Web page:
The physical therapists recorded the kind of instructions given to their patients in each session by means of a registration form. In physical therapy, registration forms can be a reliable source of information.35,36 The form contained 34 topics in 4 areas: instructions about pain management (8 topics), instructions about taking care of the back when performing daily activities (14 topics), instructions about doing exercises (9 topics), and recommendations on general fitness (3 topics) (Tab. 2). The registration form had 10 additional items that could be used freely by the therapist. The list was developed in 2 stages. First, all available information used in practice by physical therapists was explored. All kinds of unofficially published brochures and leaflets were investigated, supplemented by an overview of 70 back school programs by Knibbe et al37 and by a book edited by Goëken38 that contains descriptions of back management programs. From these sources, a list was compiled of all kinds of advice given to patients with back pain. We checked this list for completeness and condensed it into major categories. Second, this list was pilot tested by 4 experienced physical therapists to determine whether use of the form could be part of their daily routine.
We analyzed the data by means of a special form of linear regression analysis: hierarchical linear modeling (HLM).39,40 We used HLM to analyze the data for 2 reasons: (1) because the number of instructions is measured repeatedly during sessions41 and (2) because we had a 2-stage sample of patients within physical therapist.42 Thus, we had information about sessions, patients, and physical therapists. The data, therefore, were not from independent observations, violating a major assumption of traditional linear regression analysis.43 In HLM, both of these factors are taken into account. Several health services research projects have applied HLM.44–47 Data analysis was carried out by means of MLN software.48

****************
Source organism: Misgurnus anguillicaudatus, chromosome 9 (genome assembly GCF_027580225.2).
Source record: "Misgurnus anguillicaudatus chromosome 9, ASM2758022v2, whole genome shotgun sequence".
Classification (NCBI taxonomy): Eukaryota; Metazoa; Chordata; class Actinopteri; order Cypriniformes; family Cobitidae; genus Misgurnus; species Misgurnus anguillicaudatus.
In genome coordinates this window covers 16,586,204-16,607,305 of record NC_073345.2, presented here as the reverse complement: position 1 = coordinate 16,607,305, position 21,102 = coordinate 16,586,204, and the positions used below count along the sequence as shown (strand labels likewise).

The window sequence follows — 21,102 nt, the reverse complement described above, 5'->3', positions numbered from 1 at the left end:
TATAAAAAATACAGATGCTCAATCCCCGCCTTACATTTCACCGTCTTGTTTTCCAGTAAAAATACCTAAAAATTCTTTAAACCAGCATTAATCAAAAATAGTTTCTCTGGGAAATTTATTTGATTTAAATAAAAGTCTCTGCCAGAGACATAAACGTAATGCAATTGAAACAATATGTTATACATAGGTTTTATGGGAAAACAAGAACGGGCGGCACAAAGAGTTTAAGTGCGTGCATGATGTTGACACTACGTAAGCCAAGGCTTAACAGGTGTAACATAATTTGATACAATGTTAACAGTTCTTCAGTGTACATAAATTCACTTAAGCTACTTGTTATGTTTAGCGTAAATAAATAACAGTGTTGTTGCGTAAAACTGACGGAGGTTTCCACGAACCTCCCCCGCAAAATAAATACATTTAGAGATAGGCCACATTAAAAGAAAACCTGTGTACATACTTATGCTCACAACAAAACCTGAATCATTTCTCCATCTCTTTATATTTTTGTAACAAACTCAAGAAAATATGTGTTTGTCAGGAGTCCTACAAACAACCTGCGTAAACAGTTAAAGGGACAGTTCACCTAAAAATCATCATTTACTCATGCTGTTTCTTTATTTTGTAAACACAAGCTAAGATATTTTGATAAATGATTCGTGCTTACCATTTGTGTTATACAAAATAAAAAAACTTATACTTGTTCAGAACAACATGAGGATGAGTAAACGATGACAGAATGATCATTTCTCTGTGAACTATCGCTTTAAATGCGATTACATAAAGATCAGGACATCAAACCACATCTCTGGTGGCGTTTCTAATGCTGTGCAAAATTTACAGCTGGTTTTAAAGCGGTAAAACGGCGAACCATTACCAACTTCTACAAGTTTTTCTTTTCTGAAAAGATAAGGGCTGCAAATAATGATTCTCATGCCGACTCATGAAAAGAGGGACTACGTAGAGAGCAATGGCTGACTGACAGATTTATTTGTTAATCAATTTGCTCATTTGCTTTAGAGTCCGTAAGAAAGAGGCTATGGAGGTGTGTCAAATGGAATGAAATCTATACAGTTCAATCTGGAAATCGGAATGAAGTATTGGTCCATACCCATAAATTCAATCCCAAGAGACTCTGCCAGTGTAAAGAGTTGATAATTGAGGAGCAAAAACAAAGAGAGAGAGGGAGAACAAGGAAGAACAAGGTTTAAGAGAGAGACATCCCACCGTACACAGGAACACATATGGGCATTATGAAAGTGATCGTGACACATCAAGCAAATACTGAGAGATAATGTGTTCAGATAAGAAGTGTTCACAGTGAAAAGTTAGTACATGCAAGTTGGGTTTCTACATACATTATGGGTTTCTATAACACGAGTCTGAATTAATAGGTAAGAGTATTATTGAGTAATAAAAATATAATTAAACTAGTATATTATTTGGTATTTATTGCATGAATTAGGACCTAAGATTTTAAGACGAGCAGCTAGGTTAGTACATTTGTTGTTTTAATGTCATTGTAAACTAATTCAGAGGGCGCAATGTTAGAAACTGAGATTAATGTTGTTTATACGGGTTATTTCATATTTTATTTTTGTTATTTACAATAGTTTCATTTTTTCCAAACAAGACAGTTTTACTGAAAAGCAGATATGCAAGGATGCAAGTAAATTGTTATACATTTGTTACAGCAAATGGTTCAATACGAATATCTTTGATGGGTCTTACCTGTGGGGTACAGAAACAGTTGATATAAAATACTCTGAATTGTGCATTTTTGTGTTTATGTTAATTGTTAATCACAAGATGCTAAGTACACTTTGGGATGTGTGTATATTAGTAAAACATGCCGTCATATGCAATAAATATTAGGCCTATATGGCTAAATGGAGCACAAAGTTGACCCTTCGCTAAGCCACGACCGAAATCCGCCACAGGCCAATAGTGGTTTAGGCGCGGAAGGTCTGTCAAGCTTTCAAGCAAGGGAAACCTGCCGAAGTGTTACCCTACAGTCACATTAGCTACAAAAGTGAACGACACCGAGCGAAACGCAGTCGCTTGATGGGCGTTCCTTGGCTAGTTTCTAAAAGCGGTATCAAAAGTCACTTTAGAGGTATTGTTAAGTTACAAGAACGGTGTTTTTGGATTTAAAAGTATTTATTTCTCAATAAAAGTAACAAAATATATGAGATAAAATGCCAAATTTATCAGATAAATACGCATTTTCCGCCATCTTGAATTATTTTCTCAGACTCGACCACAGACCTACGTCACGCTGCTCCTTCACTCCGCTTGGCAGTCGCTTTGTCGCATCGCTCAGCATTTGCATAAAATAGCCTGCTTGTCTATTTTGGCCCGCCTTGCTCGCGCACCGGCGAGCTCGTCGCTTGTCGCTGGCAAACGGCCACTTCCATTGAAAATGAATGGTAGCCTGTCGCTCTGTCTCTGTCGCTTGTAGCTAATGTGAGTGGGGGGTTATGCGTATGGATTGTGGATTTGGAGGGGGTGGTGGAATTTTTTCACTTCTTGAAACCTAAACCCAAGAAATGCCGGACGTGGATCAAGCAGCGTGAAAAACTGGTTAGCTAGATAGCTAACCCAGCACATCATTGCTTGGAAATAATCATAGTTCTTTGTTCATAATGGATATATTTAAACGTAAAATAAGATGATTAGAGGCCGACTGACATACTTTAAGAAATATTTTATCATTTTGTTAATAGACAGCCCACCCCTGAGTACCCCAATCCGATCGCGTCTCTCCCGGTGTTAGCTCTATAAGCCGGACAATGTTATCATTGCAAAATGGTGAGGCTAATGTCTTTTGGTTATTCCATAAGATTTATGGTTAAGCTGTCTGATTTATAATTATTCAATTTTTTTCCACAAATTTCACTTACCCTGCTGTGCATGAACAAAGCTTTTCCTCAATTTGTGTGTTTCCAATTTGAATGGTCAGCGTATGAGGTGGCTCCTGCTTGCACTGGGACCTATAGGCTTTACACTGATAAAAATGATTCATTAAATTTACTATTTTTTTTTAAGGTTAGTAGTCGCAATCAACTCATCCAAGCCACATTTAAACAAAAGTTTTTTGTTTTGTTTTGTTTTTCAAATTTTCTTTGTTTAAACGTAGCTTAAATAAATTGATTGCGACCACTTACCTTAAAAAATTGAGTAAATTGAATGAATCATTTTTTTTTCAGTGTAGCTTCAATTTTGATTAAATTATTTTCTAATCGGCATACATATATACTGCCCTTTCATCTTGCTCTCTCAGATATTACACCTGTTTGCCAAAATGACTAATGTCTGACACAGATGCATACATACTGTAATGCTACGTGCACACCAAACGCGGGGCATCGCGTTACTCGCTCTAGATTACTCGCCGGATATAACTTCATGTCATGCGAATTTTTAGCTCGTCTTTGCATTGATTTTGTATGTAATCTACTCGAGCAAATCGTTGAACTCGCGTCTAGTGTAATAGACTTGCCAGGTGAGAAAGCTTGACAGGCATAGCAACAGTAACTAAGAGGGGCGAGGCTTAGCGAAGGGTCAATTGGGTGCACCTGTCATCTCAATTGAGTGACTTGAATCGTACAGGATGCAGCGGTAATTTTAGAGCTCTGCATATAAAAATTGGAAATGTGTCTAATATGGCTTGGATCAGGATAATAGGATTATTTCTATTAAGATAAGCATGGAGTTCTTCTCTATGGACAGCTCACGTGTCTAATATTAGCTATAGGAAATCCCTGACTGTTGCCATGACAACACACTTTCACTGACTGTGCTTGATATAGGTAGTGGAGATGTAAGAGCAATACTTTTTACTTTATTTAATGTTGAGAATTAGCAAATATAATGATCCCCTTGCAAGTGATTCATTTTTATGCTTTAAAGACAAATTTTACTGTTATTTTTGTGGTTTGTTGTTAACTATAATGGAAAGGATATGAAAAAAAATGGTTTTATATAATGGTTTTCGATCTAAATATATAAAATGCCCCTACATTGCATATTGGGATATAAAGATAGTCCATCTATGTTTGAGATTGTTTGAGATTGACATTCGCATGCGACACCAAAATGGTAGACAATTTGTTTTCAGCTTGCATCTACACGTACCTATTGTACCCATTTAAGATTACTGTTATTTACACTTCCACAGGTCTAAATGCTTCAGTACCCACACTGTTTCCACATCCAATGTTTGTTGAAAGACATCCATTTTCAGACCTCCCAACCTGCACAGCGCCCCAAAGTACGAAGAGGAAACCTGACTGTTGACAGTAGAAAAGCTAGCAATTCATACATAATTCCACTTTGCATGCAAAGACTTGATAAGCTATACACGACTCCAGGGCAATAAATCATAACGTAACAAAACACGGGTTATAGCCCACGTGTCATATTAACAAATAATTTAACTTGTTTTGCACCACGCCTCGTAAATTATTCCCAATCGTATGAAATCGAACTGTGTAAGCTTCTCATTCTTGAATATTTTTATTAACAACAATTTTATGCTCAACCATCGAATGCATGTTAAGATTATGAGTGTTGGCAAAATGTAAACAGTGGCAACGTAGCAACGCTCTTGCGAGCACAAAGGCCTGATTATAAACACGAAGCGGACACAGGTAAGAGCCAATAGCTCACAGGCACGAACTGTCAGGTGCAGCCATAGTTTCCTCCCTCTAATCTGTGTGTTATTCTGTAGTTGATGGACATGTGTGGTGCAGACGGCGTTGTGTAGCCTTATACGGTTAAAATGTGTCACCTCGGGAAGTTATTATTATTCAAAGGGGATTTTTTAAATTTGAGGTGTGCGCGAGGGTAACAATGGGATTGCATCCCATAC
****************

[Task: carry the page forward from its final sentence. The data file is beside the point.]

We used HLM in 5 separate analyses to determine which factors were statistically significant predictors of the number of overall instruction statements as well as the number of statements in the areas of pain management, back care during activities of daily living, exercises, and fitness. Several classes of predictors were used. These classes of predictors included variables related to the progression of sessions (overall trend, first session, last session), patient characteristics (age and sex), treatment goals (range of motion, pain reduction, posture improvement, muscle strengthening, facilitation of activities of daily living, muscle tone regulation, and education in body mechanics), and therapist opinion about the case (the likelihood of recurrence within a year, the influence of psychosocial aspects, and the importance of doing exercises in the prevention of back pain recurrence).
Regression coefficients and their standard errors are used to test for statistical significance. If their division is greater than 1.96 or smaller than −1.96, the coefficient is statistically significant (alpha=.05), as in normal linear regression analysis. The proportion of the total variability that could be accounted for by variance between therapists, patients, and sessions was calculated for each analysis.
Back Care Instructions
As outlined in Table 2, a total of 6,078 instructions were given to 132 patients over 1,151 sessions. The mean number of instructions was 5.3 per session and 46 per patient. These were not all different kinds of instructions. Information was often repeated in subsequent sessions. On average, patients received 16 different instructions, so instructions were repeated an average of 3 times. Of the total of 6,078 instructions, 885 instructions concerned pain management. Resting to avoid pain (23.3% of the sessions) and doing analgesic exercises (19.4% of the sessions) were most common types of instructions in this area. Taking care of the back while performing daily activities was the focus of 2,379 instructions. Instructions on sitting posture (29.2% of the sessions) and standing posture (25.4% of the sessions) were most frequently encountered in this area. Information on how to avoid overloading the back (20.1% of the sessions) and how to alternate body position during daily activities (24.6% of the sessions) also was often given. Home exercises were the focus of 2,234 instructions. Exercises to increase the mobility of the lumbar spine were advocated most often (48.6% of the sessions). Exercises to strengthen the abdominal muscles (27.5% of the sessions) and the back muscles (22.0% of the sessions) also were often discussed. Information about physical fitness was less common, with 444 recommendations related to this topic area.